DALLAS, Texas — On Tuesday Reverend Jesse Jackson held a candlelight vigil in Dallas for Thomas Eric Duncan, the Liberian man who was recently diagnosed with Ebola. During the event, Jackson admitted that he thinks the Ebola “crisis” is going to get worse due to frequent travel from West African countries afflicted by the virus.
“This crisis is going to get bigger because of the traffic to Guinea,” Jackson said.
The reverend, however, did not bring up a travel ban from affected countries as a possible solution to the issue.
The vigil was held outside of Texas Presbyterian Hospital, where Duncan is being treated, and was heavily attended by medical staff. Jackson was joined by Duncan’s mother and nephew.
Several times, Jackson appeared to politicize the situation by discussing the role insurance may have played in Duncan’s situation. He asserted that Duncan was probably sent home from the ER the first time he went because “he didn’t have insurance.” Duncan was treated like a “Medicaid patient,” in Jackson’s view.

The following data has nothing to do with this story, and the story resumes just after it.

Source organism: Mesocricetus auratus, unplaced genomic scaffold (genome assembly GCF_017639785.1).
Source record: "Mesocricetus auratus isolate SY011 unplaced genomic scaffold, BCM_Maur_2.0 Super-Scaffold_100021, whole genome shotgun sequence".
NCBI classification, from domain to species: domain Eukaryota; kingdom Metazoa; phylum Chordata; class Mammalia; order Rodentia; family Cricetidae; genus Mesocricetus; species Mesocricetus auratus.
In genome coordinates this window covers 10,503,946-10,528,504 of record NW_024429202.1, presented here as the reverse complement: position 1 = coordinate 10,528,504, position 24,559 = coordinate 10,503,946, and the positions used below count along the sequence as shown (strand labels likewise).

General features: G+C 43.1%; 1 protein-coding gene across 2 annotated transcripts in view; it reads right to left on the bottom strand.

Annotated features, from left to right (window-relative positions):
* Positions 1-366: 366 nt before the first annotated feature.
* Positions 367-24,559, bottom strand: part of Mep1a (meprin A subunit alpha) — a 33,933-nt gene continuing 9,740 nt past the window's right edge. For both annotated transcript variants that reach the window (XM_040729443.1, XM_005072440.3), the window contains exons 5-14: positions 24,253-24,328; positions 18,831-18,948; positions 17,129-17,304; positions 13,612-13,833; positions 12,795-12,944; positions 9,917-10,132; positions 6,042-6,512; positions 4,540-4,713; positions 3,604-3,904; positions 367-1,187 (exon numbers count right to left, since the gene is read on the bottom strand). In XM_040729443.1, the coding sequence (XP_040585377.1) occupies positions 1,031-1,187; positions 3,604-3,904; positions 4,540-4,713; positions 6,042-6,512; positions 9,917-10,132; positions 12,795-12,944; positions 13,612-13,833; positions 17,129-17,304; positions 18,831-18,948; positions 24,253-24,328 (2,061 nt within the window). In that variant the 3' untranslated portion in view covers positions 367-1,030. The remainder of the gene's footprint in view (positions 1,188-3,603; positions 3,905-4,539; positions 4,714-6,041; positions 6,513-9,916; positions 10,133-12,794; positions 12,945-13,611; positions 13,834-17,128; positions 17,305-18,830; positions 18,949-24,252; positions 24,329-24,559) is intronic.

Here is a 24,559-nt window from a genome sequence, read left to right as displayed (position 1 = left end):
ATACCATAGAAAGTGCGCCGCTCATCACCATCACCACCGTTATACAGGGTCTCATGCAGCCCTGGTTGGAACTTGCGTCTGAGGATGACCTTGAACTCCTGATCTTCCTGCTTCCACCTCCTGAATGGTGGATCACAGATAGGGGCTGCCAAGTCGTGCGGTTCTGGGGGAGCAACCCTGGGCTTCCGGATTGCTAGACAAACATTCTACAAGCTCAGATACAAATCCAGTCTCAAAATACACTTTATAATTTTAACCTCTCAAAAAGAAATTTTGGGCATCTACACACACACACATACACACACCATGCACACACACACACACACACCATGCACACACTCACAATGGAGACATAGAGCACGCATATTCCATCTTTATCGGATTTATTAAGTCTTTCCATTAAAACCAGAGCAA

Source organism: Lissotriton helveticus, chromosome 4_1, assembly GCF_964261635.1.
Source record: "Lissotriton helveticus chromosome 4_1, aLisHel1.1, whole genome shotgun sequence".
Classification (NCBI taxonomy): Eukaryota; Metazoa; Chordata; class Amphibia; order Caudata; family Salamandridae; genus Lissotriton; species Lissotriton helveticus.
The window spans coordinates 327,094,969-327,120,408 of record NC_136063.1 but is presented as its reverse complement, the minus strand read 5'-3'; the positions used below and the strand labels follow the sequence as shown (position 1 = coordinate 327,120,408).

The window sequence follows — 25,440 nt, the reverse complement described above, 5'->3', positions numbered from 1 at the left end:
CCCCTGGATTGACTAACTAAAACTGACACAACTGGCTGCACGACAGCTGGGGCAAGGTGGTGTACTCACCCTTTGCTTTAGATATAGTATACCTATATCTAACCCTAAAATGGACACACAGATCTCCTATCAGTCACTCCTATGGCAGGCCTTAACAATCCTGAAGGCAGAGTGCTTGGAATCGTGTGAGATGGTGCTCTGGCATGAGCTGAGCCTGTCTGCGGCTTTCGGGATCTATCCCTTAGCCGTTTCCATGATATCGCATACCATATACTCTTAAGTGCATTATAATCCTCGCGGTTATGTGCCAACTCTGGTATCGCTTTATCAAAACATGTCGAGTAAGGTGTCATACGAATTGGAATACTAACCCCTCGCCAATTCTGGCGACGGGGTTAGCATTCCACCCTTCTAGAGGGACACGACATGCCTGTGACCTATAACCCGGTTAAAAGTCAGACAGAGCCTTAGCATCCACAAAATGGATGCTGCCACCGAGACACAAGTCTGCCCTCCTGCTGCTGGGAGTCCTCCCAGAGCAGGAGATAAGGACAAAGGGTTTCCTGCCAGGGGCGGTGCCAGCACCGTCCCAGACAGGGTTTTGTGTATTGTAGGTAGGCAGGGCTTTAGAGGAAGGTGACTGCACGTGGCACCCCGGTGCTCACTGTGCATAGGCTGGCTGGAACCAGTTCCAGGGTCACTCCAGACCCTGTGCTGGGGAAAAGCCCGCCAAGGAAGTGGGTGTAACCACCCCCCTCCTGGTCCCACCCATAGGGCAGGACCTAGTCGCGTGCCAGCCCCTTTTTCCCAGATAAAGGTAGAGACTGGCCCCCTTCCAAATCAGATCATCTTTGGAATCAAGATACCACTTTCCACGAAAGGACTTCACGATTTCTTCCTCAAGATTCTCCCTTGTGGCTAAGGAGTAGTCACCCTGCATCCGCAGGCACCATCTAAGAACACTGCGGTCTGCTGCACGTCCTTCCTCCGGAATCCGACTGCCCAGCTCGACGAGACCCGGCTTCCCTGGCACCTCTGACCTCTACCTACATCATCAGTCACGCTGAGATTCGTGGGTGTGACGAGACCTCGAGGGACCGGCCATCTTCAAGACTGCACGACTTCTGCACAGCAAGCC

Jackson told local media outlet Fox DFW, “Thomas deserves the love and the best medical treatment American can afford as has happened for all the other Americans who have contracted this terrible disease. He must be treated as a patient with all the human rights deserved, not as a criminal.”
Jackson additionally insisted that Duncan had no idea he could be sick when he came to the United States.
“[Duncan] had a great reputation in Liberia,” Jackson said. “He assisted a woman who died. He came home to marry the mother of his son and got sick.”
Indeed, Duncan had assisted a woman dying from Ebola in Liberia days prior to boarding a flight to the United States. While helping the woman, he reportedly had direct contact with her. It is unclear what caused Jackson to believe that Duncan did not know he could be infected with the virus after contact with that woman.
Jackson went on to say that Duncan should not be criminalized for having Ebola. At this time, the Liberian government has said it may prosecute Duncan for lying about previous contact with patients infected with the virus. According to Liberian officials, Duncan knew he had been exposed to Ebola and lied on his travel forms. Duncan’s former boss additionally said in interviews that Duncan “knew he had Ebola” and that his trip to the U.S. was a desperate attempt to stay alive.